Shawn says: I just finished filling out my FAFSA. That stands for "free application for federal student aid." Honestly, it was kind of a hassle, because I had to find my tax info for the past year, and ask my parents for theirs.
But I did finish it, and I'm glad I did. I'm looking at the financial aid requirements for the colleges I'm applying to, and they all require the FAFSA.
FAFSA stands for "Free Application for Federal Student Aid." Colleges and universities, as well as the federal government, use this application to make decisions about how to distribute financial aid to students. Most of the FAFSA questions ask about your tax history and financial information (and that of your parents if you are under 24 years old).
Check out the brand new federal student aid site here. It's really user-friendly, with answers to lots of common questions.
No doubt about it, filling out the FAFSA should be one of your first steps in the college application process.
Any legal U.S. citizen or resident can apply for the FAFSA.
Not a legal resident? There is still hope! Visit our section on immigration status and financial aid for more information.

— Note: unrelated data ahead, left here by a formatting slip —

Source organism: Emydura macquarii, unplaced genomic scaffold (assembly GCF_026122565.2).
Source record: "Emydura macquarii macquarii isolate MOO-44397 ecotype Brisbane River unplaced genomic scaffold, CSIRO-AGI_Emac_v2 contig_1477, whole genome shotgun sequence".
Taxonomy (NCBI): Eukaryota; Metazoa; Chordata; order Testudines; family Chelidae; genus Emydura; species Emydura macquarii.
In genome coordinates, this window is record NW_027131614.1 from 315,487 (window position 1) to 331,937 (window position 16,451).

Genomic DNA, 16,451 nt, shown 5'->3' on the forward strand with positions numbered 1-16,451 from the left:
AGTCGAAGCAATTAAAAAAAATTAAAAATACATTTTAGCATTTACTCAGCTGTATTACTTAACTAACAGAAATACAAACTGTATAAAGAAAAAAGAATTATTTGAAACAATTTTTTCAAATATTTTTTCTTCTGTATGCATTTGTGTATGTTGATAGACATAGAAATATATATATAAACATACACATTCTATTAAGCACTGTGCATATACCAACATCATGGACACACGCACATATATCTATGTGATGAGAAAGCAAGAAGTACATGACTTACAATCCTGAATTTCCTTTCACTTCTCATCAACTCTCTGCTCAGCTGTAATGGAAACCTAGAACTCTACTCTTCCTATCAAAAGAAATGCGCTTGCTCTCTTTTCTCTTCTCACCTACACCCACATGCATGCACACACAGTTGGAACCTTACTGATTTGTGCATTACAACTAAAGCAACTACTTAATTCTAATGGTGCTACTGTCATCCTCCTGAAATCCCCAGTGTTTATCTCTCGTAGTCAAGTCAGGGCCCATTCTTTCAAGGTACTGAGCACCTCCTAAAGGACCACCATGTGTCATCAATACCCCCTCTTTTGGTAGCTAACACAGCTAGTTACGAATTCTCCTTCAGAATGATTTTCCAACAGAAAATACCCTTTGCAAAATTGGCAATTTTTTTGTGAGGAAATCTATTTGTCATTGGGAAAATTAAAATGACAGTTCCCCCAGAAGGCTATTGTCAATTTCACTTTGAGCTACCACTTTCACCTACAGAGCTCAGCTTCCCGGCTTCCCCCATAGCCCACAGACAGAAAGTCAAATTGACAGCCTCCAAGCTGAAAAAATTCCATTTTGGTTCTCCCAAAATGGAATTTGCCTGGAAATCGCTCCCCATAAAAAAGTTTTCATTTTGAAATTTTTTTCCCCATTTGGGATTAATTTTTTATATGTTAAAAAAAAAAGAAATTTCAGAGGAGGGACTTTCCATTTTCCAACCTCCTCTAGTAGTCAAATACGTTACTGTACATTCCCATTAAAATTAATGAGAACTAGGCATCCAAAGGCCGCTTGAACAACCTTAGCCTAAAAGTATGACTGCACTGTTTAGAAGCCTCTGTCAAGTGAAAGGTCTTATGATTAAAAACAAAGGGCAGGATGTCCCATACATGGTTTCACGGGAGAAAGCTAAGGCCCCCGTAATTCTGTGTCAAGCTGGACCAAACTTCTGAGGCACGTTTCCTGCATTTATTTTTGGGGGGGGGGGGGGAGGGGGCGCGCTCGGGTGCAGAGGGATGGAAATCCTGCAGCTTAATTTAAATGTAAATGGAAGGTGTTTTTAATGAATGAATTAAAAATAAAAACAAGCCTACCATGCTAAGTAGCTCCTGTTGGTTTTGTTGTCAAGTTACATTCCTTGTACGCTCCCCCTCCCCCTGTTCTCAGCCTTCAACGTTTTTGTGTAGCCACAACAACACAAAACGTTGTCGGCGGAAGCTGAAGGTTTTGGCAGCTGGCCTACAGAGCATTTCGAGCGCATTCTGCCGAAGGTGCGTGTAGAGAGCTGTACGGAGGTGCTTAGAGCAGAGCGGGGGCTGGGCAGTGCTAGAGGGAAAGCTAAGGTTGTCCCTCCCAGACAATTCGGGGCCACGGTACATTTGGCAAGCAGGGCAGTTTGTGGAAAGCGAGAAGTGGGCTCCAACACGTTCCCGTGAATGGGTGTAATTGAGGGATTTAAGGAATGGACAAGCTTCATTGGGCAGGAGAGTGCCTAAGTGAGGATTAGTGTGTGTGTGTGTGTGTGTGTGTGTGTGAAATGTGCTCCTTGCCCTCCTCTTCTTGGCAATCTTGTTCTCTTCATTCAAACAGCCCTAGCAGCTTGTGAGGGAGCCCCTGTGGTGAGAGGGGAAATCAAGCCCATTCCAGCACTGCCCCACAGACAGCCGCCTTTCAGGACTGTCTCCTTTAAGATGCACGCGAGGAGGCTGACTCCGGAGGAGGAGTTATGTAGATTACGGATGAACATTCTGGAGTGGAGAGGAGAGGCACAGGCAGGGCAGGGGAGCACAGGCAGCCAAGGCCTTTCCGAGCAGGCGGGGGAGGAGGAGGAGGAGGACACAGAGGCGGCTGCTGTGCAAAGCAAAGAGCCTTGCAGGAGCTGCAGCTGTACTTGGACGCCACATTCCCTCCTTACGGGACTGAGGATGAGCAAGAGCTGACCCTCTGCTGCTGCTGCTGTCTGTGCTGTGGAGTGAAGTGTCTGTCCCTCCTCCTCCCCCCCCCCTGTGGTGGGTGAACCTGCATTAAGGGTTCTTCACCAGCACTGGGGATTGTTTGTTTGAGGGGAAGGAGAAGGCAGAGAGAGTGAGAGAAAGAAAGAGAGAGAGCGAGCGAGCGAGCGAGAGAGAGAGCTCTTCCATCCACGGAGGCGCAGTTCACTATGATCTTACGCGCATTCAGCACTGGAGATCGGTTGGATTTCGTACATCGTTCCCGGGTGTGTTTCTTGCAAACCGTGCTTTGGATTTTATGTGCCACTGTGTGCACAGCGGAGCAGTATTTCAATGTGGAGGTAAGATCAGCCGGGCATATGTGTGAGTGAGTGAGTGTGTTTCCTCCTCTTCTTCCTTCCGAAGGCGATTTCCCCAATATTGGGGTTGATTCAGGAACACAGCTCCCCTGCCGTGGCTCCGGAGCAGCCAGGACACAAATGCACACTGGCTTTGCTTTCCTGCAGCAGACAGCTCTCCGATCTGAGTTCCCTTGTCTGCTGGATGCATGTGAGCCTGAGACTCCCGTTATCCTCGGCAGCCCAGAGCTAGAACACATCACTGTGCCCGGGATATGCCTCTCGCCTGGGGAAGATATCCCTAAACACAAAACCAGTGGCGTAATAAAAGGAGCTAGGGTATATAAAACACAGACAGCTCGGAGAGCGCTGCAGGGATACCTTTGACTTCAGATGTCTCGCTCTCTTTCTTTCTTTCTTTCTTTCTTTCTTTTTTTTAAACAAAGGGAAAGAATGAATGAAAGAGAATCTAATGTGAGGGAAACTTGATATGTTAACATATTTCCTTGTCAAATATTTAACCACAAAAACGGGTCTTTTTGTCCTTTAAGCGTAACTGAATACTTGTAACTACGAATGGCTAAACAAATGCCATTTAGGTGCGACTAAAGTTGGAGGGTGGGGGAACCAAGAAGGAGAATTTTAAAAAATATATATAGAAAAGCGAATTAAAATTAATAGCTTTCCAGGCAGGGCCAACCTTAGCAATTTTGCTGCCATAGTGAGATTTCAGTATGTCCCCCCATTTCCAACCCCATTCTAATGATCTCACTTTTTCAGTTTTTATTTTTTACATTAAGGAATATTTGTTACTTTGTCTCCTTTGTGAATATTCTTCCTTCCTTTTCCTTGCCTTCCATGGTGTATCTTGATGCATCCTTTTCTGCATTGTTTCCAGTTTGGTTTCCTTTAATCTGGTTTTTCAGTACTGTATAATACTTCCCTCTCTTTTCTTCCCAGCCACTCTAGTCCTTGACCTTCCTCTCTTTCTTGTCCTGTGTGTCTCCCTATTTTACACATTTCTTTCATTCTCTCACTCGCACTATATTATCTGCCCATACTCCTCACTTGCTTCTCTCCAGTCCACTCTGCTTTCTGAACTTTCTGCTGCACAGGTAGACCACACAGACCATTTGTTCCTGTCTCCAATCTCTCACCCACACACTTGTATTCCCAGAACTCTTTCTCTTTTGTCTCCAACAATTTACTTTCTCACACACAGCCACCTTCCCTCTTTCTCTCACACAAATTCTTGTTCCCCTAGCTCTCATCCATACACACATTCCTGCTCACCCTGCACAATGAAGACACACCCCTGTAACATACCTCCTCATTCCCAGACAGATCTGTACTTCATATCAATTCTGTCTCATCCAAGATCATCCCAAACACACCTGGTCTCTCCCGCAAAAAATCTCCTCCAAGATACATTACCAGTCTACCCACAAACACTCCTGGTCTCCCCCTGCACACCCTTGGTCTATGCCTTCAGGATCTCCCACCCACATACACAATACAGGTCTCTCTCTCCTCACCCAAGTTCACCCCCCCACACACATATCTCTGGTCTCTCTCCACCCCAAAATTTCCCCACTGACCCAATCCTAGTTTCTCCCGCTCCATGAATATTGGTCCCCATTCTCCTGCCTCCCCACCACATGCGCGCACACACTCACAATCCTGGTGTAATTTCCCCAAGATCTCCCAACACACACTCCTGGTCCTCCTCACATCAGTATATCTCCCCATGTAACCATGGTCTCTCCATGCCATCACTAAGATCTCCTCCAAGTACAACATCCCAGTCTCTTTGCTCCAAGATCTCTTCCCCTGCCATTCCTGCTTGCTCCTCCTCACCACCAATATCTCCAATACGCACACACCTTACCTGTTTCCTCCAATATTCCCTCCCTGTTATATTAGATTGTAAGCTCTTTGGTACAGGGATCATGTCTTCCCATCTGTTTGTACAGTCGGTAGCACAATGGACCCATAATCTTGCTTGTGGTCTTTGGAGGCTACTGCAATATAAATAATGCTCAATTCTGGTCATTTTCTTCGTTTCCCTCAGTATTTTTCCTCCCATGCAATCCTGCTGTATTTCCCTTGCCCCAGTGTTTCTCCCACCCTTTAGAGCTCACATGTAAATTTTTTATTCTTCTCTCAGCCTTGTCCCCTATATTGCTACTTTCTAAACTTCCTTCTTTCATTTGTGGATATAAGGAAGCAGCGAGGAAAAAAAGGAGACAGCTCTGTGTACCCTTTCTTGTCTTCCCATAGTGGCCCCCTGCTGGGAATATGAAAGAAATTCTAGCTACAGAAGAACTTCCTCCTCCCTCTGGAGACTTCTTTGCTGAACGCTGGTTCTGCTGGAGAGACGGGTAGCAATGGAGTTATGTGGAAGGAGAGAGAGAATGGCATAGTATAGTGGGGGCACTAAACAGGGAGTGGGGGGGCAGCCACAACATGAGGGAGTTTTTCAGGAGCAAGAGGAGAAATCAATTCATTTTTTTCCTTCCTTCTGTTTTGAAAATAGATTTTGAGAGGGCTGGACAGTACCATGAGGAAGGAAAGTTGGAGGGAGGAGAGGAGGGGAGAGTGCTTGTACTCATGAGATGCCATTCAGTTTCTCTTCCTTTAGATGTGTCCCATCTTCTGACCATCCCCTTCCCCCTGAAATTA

The earliest you can apply is January of your senior year of high school. You should apply as early as possible because federal financial aid is given on a first-come, first-served basis. Many colleges have March deadlines for priority financial aid. Seriously, get it done early.
Remember that you must renew your FAFSA every year! Fortunately, it's much easier to update the FAFSA once you've filled it out the first time.
Apply for free at the FAFSA website. There are other websites that charge you to help you fill it out, but remember that the first F in FAFSA means FREE. If you are charged to fill out the FAFSA, you are on the wrong site.
You may submit a paper version of the FAFSA if you do not wish to fill it out online, but the online form is faster and easier to update in future years.